Marble Testing RxJS Observables

Mark P. Kennedy

RxJS Observables are a really powerful and elegant way to compose asynchronous code but can get complex to test. Testing is made much easier with marble testing.

This post explains marble testing and an example of how we would use it to test a ColorMixer. The ColorMixer example and tests are written in Typescript, but RxJS and marble testing can be used with vanilla Javascript as well.

This post assumes basic knowledge of RxJS Observables and operators.

Marble diagrams

Marble diagrams are a way to visually represent Observables. The marbles represent a value being emitted, the passage of time is represented from left to right, a vertical line represents the completion of an Observable, and an X represents an error.

With just these basic pieces, any Observable can be represented. They are most commonly used to show how an operator transforms an observable. Here is an example from the RxJS docs for the debounceTime operator (used in ColorMixer).

debounceTime

Image courtesy of reactivex.io. You can read more about marble diagrams here.


Marble testing is using marble diagrams in your tests. There are multiple libraries for marble testing but we will use jasmine-marbles in the example because we will be testing the ColorMixer with jasmine but rxjs-marbles is another great implementation that is test framework agnostic.

Everything you need to know about marble testing can be found here, but the basics are as follows:

  • The RxJS TestScheduler controls the passage of time and when values are emitted from Observables created in the tests.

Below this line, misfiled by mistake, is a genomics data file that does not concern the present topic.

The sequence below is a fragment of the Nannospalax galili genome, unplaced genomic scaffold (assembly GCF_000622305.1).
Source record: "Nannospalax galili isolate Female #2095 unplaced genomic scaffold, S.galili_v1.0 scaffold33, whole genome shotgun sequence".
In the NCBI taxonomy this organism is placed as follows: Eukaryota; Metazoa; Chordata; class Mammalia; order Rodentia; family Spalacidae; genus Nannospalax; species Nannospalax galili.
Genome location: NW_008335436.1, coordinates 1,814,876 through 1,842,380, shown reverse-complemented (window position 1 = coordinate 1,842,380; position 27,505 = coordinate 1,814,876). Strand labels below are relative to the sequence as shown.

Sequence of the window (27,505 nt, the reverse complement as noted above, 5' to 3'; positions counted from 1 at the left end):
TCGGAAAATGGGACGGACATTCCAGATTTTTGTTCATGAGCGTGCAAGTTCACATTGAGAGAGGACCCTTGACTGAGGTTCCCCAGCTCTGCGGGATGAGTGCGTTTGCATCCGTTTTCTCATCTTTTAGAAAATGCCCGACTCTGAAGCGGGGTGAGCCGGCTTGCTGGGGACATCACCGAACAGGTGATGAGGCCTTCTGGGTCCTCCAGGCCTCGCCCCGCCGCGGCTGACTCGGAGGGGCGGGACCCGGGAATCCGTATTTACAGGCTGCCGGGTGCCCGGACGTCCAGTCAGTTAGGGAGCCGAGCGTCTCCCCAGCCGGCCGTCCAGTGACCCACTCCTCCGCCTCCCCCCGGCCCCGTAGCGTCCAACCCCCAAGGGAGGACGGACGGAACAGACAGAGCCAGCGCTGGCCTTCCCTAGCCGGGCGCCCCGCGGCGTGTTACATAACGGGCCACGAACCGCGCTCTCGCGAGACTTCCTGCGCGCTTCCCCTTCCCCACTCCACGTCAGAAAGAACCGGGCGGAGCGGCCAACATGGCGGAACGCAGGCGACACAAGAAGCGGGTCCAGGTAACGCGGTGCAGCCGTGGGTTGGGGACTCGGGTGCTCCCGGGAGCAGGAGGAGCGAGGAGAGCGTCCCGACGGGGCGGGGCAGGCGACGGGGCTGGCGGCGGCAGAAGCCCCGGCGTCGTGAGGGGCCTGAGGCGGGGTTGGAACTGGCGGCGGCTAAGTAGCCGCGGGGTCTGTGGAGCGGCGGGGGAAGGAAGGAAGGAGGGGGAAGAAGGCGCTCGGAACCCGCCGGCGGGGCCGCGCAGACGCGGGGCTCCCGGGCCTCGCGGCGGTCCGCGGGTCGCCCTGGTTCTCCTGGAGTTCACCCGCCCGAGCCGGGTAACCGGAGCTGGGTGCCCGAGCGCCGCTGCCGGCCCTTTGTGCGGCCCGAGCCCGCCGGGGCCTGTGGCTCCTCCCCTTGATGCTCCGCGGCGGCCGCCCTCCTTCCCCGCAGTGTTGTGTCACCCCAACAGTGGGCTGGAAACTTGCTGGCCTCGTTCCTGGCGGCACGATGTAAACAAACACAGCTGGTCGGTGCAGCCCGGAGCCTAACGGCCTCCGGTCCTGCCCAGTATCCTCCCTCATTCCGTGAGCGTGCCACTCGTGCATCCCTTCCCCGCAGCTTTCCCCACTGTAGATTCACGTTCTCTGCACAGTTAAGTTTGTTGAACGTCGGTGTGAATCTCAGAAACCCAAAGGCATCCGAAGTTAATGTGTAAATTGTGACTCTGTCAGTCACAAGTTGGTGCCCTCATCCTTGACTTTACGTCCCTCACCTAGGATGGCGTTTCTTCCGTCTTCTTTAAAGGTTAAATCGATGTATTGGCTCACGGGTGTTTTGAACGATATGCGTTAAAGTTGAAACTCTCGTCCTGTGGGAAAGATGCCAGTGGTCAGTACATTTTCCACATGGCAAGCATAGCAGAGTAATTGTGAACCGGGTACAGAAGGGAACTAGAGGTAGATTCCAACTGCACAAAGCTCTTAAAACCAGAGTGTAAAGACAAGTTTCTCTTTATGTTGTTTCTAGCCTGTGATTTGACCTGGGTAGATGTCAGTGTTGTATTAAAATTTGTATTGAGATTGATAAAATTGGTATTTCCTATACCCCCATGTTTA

• Observables are created with the cold(marbles, values?, errors?) (subscription starts when the test begins) or hot(marbles, values?, errors?) (already β€œrunning” when the test begins) methods.
  • - represents the passage of 10 frames of time.
  • | represents the completion of an Observable.
  • ^ represents the subscription point of an Observable (only valid for hot Observables).
  • # represents an error. The value of the error can be provided to errors argument.
  • any other character represents a value emitted. The actual value can be represented in the values argument, where the character is the key.
  • Finally, Observables can be compared with the expectObservable method.

To test our ColorMixer we first need to install a marble testing library:

npm install jasmine-marbles --save-dev

Testing ColorMixer

The ColorMixer has one static method, mix, that takes Observables of whether or not a color is going into the mixer. When executed, this method will return an Observable of what color the mixer is outputting. It will also mix the colors together for a certain period of time to insure that the color coming out is mixed well.

color.enum.ts

export enum Color {
  NONE,
  RED,
  ORANGE,
  YELLOW,
  GREEN,
  BLUE,
  PURPLE,
  BLACK
}

color-mixer.ts

import 'rxjs/add/observable/combineLatest';
import 'rxjs/add/operator/debounceTime';
import 'rxjs/add/operator/distinctUntilChanged';
import 'rxjs/add/operator/startWith';
import { Observable } from 'rxjs/Observable';
import { IScheduler } from 'rxjs/Scheduler';
import { async } from 'rxjs/scheduler/async';
import { Color } from './color.enum';

export class ColorMixer {

  static mix(r: Observable<boolean>,
             y: Observable<boolean>,
             b: Observable<boolean>,
             // Allow configuration during testing
             mixingTime = 1000,
             // Allow the use of the TestScheduler during testing
             scheduler: IScheduler = async): Observable<Color> {

    return Observable.combineLatest(
      // Every color starts off